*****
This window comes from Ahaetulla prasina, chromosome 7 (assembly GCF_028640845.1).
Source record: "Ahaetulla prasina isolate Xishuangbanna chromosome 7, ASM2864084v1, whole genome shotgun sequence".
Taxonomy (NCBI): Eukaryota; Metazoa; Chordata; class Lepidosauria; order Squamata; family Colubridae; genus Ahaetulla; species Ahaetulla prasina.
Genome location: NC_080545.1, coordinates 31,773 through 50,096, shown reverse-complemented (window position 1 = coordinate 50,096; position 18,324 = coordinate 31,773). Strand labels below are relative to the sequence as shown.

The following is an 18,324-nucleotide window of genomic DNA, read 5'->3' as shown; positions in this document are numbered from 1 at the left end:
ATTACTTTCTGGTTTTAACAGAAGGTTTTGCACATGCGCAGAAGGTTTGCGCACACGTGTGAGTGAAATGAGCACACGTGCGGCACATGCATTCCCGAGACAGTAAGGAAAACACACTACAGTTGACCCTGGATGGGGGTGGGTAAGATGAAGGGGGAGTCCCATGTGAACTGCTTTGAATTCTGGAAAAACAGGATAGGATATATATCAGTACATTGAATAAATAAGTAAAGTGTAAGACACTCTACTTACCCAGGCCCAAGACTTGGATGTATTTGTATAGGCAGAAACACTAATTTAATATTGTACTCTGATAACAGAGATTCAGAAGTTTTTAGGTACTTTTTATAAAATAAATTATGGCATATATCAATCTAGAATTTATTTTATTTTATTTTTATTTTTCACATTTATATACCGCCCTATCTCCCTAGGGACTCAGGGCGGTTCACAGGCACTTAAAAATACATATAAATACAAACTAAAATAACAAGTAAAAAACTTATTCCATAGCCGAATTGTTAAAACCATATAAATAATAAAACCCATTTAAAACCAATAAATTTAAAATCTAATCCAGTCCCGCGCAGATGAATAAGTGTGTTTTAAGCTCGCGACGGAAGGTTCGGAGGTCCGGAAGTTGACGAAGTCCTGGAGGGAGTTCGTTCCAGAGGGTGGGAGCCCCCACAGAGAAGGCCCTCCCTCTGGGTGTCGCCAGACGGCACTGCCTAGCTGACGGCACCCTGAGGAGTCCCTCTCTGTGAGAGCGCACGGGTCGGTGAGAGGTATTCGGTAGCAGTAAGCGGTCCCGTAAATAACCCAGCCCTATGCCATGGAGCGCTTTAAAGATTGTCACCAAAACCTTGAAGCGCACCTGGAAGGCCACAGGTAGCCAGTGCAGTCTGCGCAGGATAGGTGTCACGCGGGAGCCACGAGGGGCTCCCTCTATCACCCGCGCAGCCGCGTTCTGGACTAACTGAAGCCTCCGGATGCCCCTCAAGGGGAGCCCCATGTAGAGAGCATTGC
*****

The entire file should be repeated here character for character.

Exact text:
This window comes from Ahaetulla prasina, chromosome 7 (assembly GCF_028640845.1).
Source record: "Ahaetulla prasina isolate Xishuangbanna chromosome 7, ASM2864084v1, whole genome shotgun sequence".
Taxonomy (NCBI): Eukaryota; Metazoa; Chordata; class Lepidosauria; order Squamata; family Colubridae; genus Ahaetulla; species Ahaetulla prasina.
Genome location: NC_080545.1, coordinates 31,773 through 50,096, shown reverse-complemented (window position 1 = coordinate 50,096; position 18,324 = coordinate 31,773). Strand labels below are relative to the sequence as shown.

The following is an 18,324-nucleotide window of genomic DNA, read 5'->3' as shown; positions in this document are numbered from 1 at the left end:
ATTACTTTCTGGTTTTAACAGAAGGTTTTGCACATGCGCAGAAGGTTTGCGCACACGTGTGAGTGAAATGAGCACACGTGCGGCACATGCATTCCCGAGACAGTAAGGAAAACACACTACAGTTGACCCTGGATGGGGGTGGGTAAGATGAAGGGGGAGTCCCATGTGAACTGCTTTGAATTCTGGAAAAACAGGATAGGATATATATCAGTACATTGAATAAATAAGTAAAGTGTAAGACACTCTACTTACCCAGGCCCAAGACTTGGATGTATTTGTATAGGCAGAAACACTAATTTAATATTGTACTCTGATAACAGAGATTCAGAAGTTTTTAGGTACTTTTTATAAAATAAATTATGGCATATATCAATCTAGAATTTATTTTATTTTATTTTTATTTTTCACATTTATATACCGCCCTATCTCCCTAGGGACTCAGGGCGGTTCACAGGCACTTAAAAATACATATAAATACAAACTAAAATAACAAGTAAAAAACTTATTCCATAGCCGAATTGTTAAAACCATATAAATAATAAAACCCATTTAAAACCAATAAATTTAAAATCTAATCCAGTCCCGCGCAGATGAATAAGTGTGTTTTAAGCTCGCGACGGAAGGTTCGGAGGTCCGGAAGTTGACGAAGTCCTGGAGGGAGTTCGTTCCAGAGGGTGGGAGCCCCCACAGAGAAGGCCCTCCCTCTGGGTGTCGCCAGACGGCACTGCCTAGCTGACGGCACCCTGAGGAGTCCCTCTCTGTGAGAGCGCACGGGTCGGTGAGAGGTATTCGGTAGCAGTAAGCGGTCCCGTAAATAACCCAGCCCTATGCCATGGAGCGCTTTAAAGATTGTCACCAAAACCTTGAAGCGCACCTGGAAGGCCACAGGTAGCCAGTGCAGTCTGCGCAGGATAGGTGTCACGCGGGAGCCACGAGGGGCTCCCTCTATCACCCGCGCAGCCGCGTTCTGGACTAACTGAAGCCTCCGGATGCCCCTCAAGGGGAGCCCCATGTAGAGAGCATTGC